Destination Insight: Rome City Guide
'Rome if you want to...'
It may not be Italy's financial capital, but the 'eternal city' remains one of our most popular European destinations for business travel, thanks to its wealth of flight connections and high-speed rail options, while an abundance of impressive, historic venues and hotels makes it a firm fixture for conferences and events.
2017 should finally see the opening of the Cloud, the new state-of-the-art 800-seater conference centre and luxury hotel complex which will cement its business offering further.
Of course a major part of the city's appeal for business travel is its wealth of attractions which make extending your stay such a pleasure, so here are just a handful of our favourites.
Trevi Fountain at Night
Designed by architect Nicola Salvi in 1732 and crafted for over 30 years, the lavishly ornate Trevi Fountain is certainly a beautiful sight to behold, with its dramatic bar relief horses rising from the water. The fountain benefitted from a €2.2 million restoration project last year so there’s never been a better time to see it in all its splendour. It can get very crowded with tourists and hawkers in the day so it may be best appreciated after sundown. Toss a coin in and make a wish, according to tradition doing so means you’ll return one day.
Take in the Colosseum
It’s impossible to miss Rome’s grand gladiatorial arena, where some 50,000 spectators once gathered to watch the Empire’s prized pugilists duking it out with each other, as well as lions,
The outer walls have three levels topped with Doric and Corinthian columns, while the interior structure houses the arena, which had a sand covered wooden floor (or hypogeum) to soak up blood and stop combatants slipping, the cavea where the majority of spectators sat and the podium where only Emperors and dignitaries.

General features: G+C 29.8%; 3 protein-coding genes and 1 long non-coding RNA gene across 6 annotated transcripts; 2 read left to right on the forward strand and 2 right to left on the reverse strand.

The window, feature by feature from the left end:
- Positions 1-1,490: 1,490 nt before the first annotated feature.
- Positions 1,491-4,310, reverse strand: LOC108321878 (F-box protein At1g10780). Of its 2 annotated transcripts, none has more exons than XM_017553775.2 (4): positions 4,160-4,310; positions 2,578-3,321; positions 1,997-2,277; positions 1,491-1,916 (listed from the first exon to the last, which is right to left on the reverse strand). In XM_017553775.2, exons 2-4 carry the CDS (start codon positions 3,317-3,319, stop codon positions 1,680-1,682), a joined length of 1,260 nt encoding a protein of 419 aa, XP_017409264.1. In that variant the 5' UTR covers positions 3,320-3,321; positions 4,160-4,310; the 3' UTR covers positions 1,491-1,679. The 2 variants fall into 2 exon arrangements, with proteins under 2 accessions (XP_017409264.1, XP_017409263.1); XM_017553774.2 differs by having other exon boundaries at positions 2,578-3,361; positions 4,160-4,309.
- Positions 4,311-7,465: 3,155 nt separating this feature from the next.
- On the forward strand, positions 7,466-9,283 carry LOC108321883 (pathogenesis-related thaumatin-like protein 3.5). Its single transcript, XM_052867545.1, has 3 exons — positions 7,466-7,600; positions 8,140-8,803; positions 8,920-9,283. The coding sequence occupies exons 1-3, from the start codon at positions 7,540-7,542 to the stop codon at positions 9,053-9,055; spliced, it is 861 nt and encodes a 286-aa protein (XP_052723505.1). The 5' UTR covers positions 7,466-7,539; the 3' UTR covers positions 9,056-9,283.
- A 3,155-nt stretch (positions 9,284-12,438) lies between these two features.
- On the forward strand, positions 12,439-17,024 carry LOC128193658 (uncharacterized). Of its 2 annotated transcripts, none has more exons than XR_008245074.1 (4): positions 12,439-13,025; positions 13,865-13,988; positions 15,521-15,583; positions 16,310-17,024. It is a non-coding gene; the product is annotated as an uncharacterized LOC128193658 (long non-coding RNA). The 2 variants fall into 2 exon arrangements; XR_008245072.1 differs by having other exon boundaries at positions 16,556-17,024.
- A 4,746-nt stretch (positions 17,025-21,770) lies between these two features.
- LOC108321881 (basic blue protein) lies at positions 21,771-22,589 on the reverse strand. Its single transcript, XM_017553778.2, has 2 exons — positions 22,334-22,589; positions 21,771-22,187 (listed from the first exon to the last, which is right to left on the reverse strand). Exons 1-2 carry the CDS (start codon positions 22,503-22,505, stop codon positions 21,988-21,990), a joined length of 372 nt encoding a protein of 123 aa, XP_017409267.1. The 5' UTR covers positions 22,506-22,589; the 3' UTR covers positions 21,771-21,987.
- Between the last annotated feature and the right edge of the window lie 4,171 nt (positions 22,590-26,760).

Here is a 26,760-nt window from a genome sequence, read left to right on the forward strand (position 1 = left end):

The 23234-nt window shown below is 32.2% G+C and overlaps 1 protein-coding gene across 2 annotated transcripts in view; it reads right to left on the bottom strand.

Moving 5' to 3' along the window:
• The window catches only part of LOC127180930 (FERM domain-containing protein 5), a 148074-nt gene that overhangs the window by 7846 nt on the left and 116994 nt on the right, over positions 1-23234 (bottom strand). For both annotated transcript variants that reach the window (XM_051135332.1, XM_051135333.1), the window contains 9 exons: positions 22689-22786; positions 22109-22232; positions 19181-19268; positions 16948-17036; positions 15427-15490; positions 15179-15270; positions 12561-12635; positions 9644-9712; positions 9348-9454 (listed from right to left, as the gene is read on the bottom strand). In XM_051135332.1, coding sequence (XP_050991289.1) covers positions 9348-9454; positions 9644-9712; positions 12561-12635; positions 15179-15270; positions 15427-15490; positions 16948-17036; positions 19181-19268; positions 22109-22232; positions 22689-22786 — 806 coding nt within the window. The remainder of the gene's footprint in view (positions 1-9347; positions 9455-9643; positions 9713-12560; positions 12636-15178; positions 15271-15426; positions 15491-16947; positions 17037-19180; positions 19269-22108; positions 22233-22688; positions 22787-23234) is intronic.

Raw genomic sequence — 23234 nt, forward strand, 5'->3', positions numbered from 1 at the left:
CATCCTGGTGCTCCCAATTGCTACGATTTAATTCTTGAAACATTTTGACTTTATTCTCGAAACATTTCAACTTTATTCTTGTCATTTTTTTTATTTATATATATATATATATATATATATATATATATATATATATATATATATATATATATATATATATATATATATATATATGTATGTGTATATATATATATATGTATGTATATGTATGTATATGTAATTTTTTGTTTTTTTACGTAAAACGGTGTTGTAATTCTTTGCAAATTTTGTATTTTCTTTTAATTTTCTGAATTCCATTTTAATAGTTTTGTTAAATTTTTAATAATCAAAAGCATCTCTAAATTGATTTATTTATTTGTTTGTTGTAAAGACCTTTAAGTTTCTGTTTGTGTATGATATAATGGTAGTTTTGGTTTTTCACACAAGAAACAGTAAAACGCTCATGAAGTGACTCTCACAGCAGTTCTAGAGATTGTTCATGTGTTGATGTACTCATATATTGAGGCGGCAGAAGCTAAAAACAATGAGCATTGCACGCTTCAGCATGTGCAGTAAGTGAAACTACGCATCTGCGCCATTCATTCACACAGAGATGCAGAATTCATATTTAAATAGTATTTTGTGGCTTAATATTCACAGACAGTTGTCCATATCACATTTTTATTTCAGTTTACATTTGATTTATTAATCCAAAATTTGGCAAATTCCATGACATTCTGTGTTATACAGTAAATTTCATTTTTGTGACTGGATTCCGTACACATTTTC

You can take a guided tour of the top tier and hypogeum, which is best booked in advance.
Explore the Forum
The remains of the nearby Roman Forum are included in the Colosseum’s admission ticket, along with Palatine Hill, so you can easily tick off all three ancient sights in one visit. This important nexus of Roman political and commercial life is actually comprised of basilicas, temples, public squares and many other buildings from a wide range of eras and reigns covering a span of 1000 years, with the oldest monuments dating back to the 6th century BC.
The site was quarried in the middle ages, while excavations only started in earnest in the 18th century, which continue today.
Traipse around Trastevere
Just across the Tiber is the charming medieval district of Trastevere, which continues to grow in popularity with Romans and visitors alike. No wonder since it’s packed with atmospheric cobbled streets, faded palazzos, funky independent shops, buzzing bars and high quality trattorias. Santa Maria Piazza is always a popular draw of an evening thanks to its lively outdoor cafes and street performers, and the botanical gardens of Orto Botanico is a little oasis of calm.
Visit the Vespa Museum
Few everyday modes of transport are more iconic than the Vespa, the world-famous brand which brings a touch of glamour, zip and style to the sometimes chaotic traffic-clogged streets of Rome. This small, free museum pays tribute to some of the most dashing models of the past 60 years or so, which are have become so familiar from their appearances in classic films such as Roman Holiday.